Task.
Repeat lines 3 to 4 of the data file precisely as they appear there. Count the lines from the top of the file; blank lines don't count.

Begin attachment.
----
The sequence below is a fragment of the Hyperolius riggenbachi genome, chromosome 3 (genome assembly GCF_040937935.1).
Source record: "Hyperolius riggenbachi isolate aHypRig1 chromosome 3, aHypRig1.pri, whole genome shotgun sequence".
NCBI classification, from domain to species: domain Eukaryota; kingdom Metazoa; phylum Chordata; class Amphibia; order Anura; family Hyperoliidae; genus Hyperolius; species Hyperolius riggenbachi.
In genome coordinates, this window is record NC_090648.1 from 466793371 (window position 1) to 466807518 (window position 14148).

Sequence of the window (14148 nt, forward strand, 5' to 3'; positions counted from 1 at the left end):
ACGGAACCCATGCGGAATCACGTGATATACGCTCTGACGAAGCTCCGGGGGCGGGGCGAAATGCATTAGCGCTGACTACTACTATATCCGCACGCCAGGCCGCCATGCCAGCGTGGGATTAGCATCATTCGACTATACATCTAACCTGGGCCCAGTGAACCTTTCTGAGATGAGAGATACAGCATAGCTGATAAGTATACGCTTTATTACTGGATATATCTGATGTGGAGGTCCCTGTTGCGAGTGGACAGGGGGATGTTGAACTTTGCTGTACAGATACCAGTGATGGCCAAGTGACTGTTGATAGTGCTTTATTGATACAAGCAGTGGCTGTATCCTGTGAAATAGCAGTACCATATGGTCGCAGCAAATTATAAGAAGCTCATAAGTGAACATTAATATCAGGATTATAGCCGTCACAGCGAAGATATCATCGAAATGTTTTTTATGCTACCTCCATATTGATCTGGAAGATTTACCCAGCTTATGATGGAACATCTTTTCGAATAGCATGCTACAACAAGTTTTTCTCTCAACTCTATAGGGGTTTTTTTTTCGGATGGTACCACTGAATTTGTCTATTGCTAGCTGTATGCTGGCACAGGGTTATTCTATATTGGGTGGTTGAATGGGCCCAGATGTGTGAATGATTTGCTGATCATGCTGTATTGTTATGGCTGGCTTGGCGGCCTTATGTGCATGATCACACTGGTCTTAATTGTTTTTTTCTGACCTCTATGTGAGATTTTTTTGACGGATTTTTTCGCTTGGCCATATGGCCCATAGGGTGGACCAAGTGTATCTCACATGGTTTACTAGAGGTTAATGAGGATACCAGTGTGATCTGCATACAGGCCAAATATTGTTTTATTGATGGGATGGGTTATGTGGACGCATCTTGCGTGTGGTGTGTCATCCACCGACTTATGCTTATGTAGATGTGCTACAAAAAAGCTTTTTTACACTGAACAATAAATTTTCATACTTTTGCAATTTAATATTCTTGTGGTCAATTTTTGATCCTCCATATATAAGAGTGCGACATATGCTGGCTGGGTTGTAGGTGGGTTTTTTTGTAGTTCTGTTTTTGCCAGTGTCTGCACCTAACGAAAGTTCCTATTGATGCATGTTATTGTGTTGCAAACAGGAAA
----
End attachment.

NCBI classification, from domain to species: domain Eukaryota; kingdom Metazoa; phylum Chordata; class Amphibia; order Anura; family Hyperoliidae; genus Hyperolius; species Hyperolius riggenbachi.
In genome coordinates, this window is record NC_090648.1 from 466793371 (window position 1) to 466807518 (window position 14148).